The Swedish Are Micro-Chipping Themselves By The Thousands
By PNW StaffOctober 24, 2018
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Thousands of people in Sweden are microchipping themselves in an effort to make their daily lives easier and speed up their day but what are the long term consequences of such actions?
According to a report by NPR, the microchips can be used for a plethora of different things. The chips are designed to speed up users' daily routines and make their lives more convenient when accessing their homes, offices, and gyms.
The microchips make it is as easy as swiping their hands against digital readers. The microchips can also be used to store emergency contact details, social media profiles, e-tickets for events, and rail journeys within Sweden.
At least one scientist is speaking out on the possible negative outcomes of having a massive number of people microchipped. Ben Libberton, a British scientist based in southern Sweden, is among those starting to campaign for lawmakers to keep a closer eye on developments.
"What is happening now is relatively safe. But if it's used everywhere, if every time you want to do something and instead of using a card you use your chip, it could be very, very easy to let go of personal information," he says. Libberton, a trained microbiologist now working in science communication, says one of his main concerns is how the chips could be used to share data about our physical health and bodily functions.
"Because it's implanted in your body, when more health-related information starts being used and incorporated into the chip and being transmitted -- that could create an extra layer of privacy that we really need to look at and take care of before it's widely used," he says according to NPR.
So many in Sweden are signing up to be chipped that the main company producing the microchips says it cannot keep up with the demand for this technology. More than 4,000 Swedes have decided the technology would be perfect for them and have a microchip embedded in their hand, but with one company, Biohax International, dominating the market, demand is outpacing supply.
The chipping firm was started five years ago by Jowan Österlund, a former professional body piercer. After spending the last two years working full time on the project, Österlund is currently developing training materials so he can hire Swedish doctors and nurses to help take on some of his heavy workloads.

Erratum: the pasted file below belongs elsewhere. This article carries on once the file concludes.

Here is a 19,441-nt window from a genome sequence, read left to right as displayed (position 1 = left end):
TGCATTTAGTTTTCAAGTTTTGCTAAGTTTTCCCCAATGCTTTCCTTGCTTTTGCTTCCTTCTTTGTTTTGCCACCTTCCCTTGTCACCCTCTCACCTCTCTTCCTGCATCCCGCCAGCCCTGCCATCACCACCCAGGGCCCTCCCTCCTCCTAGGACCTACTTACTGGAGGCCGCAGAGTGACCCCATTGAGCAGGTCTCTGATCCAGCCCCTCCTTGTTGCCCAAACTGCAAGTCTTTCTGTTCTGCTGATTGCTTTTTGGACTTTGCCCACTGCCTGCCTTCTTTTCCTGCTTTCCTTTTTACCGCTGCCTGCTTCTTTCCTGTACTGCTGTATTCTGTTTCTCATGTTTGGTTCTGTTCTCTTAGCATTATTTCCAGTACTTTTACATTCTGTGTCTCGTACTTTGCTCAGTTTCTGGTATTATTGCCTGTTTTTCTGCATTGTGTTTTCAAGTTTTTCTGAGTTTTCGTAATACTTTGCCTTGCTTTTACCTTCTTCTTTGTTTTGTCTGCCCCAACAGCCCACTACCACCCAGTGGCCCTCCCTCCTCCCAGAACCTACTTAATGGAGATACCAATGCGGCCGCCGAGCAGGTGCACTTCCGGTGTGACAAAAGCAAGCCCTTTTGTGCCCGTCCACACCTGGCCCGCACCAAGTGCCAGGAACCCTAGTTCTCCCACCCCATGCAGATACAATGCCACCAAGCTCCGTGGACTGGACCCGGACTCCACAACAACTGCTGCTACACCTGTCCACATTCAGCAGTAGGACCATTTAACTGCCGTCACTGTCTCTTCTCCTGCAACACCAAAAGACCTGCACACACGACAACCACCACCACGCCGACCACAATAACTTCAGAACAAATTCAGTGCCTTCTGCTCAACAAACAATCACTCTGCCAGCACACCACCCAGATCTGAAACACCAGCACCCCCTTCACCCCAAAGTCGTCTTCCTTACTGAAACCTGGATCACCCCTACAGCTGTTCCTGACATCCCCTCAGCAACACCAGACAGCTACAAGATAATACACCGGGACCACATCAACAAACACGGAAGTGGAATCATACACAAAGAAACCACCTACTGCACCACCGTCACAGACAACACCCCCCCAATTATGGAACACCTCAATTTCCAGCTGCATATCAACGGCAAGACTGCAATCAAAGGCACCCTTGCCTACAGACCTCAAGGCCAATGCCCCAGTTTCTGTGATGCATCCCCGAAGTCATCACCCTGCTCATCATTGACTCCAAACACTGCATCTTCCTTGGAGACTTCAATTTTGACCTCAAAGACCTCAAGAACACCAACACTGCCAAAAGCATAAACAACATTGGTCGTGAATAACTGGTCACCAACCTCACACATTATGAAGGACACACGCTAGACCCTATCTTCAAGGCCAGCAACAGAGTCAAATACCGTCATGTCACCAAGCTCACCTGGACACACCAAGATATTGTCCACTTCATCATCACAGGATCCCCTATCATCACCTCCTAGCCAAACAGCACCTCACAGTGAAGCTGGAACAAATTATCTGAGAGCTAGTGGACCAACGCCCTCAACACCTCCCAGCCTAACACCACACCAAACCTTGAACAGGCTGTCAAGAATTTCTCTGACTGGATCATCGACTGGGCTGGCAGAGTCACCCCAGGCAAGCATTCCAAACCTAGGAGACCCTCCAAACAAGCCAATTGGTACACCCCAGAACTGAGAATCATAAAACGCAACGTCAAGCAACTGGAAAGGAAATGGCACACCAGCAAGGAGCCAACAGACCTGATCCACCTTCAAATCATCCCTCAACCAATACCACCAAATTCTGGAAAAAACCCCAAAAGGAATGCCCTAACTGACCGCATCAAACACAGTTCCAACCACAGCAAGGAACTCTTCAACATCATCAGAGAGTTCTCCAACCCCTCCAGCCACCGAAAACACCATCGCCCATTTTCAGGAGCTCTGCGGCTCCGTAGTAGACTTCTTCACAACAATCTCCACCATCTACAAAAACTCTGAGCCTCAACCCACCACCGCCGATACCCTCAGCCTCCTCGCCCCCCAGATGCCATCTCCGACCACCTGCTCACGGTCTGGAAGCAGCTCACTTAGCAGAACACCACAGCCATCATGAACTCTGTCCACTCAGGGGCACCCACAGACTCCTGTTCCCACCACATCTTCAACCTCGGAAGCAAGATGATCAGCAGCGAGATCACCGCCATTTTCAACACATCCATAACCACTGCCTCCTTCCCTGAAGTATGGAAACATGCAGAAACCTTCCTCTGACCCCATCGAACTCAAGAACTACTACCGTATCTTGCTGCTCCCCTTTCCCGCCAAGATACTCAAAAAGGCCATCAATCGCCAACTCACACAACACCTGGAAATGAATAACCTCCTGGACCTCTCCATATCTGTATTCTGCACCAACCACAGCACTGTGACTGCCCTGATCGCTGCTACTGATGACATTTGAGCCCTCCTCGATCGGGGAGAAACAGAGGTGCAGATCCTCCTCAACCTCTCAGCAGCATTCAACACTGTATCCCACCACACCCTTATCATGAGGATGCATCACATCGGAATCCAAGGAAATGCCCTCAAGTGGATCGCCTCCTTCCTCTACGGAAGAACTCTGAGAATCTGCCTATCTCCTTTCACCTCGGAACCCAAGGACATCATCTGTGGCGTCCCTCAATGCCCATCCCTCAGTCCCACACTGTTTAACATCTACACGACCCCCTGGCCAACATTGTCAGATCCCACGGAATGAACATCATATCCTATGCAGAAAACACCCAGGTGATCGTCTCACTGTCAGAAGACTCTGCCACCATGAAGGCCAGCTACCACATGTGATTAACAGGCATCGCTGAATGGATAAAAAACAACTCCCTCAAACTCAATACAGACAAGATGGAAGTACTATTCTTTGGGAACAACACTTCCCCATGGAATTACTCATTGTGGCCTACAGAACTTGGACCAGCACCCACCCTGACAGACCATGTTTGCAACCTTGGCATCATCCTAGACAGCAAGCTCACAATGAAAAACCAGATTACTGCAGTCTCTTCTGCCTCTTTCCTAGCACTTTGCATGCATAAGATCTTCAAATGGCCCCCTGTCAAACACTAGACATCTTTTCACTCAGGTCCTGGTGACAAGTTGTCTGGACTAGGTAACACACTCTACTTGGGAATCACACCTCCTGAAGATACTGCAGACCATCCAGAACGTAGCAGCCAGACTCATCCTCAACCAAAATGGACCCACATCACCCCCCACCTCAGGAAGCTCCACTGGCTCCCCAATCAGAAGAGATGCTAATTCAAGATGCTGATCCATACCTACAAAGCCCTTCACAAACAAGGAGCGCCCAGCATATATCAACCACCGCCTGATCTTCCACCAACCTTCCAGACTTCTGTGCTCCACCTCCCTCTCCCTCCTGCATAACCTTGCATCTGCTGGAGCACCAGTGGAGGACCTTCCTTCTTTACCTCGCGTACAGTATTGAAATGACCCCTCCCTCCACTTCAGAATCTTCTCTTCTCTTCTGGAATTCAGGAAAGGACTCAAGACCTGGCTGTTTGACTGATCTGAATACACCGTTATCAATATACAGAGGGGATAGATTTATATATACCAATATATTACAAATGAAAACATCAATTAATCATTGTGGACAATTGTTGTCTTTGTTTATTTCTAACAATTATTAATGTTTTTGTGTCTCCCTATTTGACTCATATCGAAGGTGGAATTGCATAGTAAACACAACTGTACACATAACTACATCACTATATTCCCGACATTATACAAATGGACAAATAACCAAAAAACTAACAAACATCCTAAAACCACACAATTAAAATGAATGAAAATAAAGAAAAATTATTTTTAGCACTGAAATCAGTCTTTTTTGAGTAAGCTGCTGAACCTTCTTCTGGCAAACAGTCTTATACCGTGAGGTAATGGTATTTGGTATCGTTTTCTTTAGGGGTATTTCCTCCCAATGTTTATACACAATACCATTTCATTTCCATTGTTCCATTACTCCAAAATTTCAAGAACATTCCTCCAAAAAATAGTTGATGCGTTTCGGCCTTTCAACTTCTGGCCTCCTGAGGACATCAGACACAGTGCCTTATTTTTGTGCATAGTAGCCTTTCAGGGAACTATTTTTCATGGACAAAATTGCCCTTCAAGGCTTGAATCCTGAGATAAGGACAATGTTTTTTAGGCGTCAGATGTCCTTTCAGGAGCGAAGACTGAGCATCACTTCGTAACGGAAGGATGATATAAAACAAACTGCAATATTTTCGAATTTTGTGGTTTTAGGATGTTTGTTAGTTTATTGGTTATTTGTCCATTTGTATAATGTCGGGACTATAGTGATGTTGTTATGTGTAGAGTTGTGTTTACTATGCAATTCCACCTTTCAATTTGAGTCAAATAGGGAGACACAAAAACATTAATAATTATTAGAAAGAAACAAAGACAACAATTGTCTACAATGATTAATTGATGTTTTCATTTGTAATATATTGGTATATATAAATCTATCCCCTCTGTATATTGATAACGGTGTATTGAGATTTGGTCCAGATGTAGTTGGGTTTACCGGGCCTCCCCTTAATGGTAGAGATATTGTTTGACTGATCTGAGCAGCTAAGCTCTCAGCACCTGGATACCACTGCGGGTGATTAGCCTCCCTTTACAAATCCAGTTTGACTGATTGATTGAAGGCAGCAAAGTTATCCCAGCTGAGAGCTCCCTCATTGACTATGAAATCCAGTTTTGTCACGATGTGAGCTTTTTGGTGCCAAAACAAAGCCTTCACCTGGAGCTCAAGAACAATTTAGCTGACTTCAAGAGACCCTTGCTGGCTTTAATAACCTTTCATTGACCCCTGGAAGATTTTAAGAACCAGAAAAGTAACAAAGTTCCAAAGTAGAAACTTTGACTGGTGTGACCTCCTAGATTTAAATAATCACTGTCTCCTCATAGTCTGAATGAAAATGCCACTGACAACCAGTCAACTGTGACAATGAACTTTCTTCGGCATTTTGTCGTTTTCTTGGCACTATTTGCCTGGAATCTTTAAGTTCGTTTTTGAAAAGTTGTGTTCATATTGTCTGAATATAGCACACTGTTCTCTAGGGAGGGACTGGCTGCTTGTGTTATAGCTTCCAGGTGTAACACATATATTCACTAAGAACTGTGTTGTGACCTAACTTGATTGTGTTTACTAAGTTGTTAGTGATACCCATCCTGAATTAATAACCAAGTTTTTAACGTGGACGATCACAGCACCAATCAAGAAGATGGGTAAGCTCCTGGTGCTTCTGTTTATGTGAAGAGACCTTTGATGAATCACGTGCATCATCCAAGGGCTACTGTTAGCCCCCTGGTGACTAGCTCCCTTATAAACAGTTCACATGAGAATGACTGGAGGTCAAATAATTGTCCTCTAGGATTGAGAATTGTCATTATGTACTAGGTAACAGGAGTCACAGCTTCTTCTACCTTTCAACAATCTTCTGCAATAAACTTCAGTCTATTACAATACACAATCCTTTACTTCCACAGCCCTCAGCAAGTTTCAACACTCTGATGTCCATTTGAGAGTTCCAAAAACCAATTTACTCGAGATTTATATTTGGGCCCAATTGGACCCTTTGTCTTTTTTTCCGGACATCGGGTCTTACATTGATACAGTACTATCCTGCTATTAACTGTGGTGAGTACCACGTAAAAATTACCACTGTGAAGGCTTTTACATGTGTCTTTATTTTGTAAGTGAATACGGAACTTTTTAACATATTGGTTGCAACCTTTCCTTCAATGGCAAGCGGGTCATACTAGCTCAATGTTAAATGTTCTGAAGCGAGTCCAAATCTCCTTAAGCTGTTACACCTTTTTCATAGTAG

"Having different cards and tokens verifying your identity to a bunch of different systems just doesn't make sense," Österlund says. "Using a chip means that the hyper-connected surroundings that you live in every day can be streamlined."
As a result of such changes the amount of hard cash in circulation has decreased by 40 percent in the last 7 years. Sweden is even beginning to look at doing away with physical money in favor of a completely digital currency which may include such a microchip under the skin.
Commuters in Sweden are an example of trading cash for convenience as several hundred have already been chipped to be able to use the SJ Rail transit system.
The train conductor can then simply read the chip with a smartphone to confirm the passenger has paid for their journey. See the video below:
Although there are advantages to microchip technology, opponents have pointed out a wide range of risks and concerns that come along with it.
Infringement on Privacy
One of the main concerns about implanting microchips is that it infringes on personal privacy. Even if a person should volunteer for the implant, there is a good chance that they are not fully considering the level of privacy that they are giving up.
Furthermore, as in the case with the company in Wisconsin, there could be a certain level of peer or other pressure that may force someone to "volunteer" for the implant.